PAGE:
I-Team exposes "meat glue"

I-Team exposes "meat glue"
November 16, 2012 12:00:00 AM PST
On Friday's special on 20/20, called "The Real Dish," ABC News gave you new insight into the food industry, from the value you get, to safety issues. The ABC7 News I-Team has been exploring another industry practice that is not widely known by consumers -- the use of "meat glue" to bind scraps together, to make them appear as a prime cut of beef.

A product made by a Nebraska company is one of several commonly referred to as "meat glue". Fibrimex uses proteins isolated from cow or pig blood. It's a coagulant -- the same thing found in your body that makes a cut heal. In this case, it's used to "heal" pieces of meat that would be discarded back together.

A YouTube video states, "The use of FibrImex means a significant reduction in unsale-able parts."

Those "unsale-able parts" are often the tougher meat left over, after processors cut the best part out of a beef tenderloin. The scraps could be made into hamburger, stew meat or be thrown out.

"This is just cubed beef," Chef Staffan Terje said.

Terje doesn't use meat glue in his restaurant, but he agreed to show the I-Team how it works with another product called Activa. The coated pieces go into a circular tin for that filet mignon shape, set overnight, and there it is.

"Frankensteak! Nice juicy frankensteak," Terje said.

Here's the problem: the outside of a piece of meat comes in contact with a lot of bacteria, making its way from slaughterhouse to table. Cooking a normal steak will usually kill all that off -- the center is sterile, and that's why you can eat it rare. But, glue pieces of meat together and bacteria -- such as E. coli -- could be on the inside.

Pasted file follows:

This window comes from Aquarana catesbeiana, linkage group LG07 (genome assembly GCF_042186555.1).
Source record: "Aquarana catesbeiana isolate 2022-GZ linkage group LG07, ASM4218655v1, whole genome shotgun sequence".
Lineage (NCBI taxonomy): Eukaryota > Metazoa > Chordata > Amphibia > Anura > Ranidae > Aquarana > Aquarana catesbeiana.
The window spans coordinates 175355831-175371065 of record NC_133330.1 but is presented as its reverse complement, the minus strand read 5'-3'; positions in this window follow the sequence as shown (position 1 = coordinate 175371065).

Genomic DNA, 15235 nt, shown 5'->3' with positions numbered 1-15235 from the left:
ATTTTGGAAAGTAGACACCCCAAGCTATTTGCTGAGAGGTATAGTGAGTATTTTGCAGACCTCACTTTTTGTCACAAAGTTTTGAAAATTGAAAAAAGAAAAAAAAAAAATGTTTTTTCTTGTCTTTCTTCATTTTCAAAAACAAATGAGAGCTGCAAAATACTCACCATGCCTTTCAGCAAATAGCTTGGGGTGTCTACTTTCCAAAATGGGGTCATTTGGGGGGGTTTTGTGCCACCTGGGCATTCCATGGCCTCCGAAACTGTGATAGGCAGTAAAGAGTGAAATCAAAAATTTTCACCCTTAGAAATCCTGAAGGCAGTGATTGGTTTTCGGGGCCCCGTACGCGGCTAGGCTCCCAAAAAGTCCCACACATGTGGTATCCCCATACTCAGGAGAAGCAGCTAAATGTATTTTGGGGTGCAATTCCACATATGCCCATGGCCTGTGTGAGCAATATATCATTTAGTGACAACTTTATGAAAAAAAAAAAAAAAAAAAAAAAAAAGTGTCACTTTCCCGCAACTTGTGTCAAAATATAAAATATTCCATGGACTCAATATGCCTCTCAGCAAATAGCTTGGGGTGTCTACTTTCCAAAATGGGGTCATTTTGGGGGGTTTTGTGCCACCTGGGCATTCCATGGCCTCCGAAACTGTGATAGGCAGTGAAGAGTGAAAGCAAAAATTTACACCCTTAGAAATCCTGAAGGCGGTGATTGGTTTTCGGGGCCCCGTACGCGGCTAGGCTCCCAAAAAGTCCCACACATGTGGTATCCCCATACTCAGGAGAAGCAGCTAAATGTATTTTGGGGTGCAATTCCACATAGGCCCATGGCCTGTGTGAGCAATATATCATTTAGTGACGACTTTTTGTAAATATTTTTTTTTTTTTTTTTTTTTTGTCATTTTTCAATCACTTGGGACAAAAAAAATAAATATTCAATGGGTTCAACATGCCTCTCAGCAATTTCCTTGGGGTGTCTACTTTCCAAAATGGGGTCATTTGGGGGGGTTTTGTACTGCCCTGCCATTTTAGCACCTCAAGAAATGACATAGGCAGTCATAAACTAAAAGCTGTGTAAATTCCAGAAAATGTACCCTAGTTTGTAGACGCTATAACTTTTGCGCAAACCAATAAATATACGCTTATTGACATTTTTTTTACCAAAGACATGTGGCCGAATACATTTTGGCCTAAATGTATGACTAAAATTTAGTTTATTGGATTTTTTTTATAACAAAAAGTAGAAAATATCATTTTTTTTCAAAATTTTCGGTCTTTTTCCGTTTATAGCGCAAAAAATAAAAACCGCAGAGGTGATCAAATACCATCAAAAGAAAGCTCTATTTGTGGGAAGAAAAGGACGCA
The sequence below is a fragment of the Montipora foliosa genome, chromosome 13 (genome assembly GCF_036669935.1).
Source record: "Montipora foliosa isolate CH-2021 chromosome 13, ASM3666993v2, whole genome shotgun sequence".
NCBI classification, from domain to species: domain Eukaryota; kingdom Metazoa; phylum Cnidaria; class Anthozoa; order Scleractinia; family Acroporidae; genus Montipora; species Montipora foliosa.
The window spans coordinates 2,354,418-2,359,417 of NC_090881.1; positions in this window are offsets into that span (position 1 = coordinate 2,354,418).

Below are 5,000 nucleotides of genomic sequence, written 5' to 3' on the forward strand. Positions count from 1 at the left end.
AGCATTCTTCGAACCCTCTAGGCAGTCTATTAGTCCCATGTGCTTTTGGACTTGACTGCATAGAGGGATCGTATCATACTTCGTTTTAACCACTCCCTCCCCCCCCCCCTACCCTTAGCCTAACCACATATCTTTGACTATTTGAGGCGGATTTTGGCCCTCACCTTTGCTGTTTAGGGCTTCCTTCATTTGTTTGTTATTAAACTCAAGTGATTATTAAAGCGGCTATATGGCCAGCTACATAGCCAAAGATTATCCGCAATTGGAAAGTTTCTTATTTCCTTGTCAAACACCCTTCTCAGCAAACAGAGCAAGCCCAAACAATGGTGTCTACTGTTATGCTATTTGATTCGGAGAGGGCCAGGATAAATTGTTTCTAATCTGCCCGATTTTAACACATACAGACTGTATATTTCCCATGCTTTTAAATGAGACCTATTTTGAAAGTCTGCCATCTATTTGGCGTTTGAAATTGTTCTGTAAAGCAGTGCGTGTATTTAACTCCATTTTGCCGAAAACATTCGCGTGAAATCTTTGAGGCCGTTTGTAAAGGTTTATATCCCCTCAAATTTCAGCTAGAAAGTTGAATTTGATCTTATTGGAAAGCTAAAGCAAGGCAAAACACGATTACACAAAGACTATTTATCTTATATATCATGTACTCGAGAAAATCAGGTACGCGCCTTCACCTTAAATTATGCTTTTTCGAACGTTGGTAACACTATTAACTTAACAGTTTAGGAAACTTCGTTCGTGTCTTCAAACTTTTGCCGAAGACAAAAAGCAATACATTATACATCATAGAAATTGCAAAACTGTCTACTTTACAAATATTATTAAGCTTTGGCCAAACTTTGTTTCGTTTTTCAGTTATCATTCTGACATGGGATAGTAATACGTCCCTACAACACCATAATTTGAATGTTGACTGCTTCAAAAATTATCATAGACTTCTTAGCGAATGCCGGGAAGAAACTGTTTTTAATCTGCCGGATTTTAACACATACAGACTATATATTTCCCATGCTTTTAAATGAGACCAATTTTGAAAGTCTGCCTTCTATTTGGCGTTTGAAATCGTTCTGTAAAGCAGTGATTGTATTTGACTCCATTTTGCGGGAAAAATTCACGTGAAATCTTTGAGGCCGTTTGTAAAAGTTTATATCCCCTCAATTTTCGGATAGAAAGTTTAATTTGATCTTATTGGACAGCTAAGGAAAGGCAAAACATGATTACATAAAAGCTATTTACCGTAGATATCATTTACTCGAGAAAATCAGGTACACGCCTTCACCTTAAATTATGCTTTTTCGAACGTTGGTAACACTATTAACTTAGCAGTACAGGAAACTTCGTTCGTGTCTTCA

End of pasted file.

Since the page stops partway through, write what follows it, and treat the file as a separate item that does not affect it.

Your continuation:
"And say somebody wants that filet steak rare, the center temperature is not going to reach the temperature that will actually kill the bacteria," Terje said.

The I-Team investigation revealed the most glued product by far is filet mignon, most commonly served at restaurants, banquets, cafeterias or hotels.

The federal government and an industry spokeswoman say glued meat is safe if cooked properly, and that it has to be labeled as "reformed." But, you wouldn't see the label if you're eating out.

"It is on a label, it may not be on the label on the menu of a restaurant but it is on a label that's somewhere in the facility, they've seen. So you should talk to your wait staff, you should talk to your chef, if you have any concerns you need to ask and be informed," American Meat Institute spokesperson Betsy Booren said.

If you're going to a wedding or any type of reception over the holidays, there's a chance you'll be served a meat glued filet. So, ask questions, and if in doubt, make sure it's cooked well.


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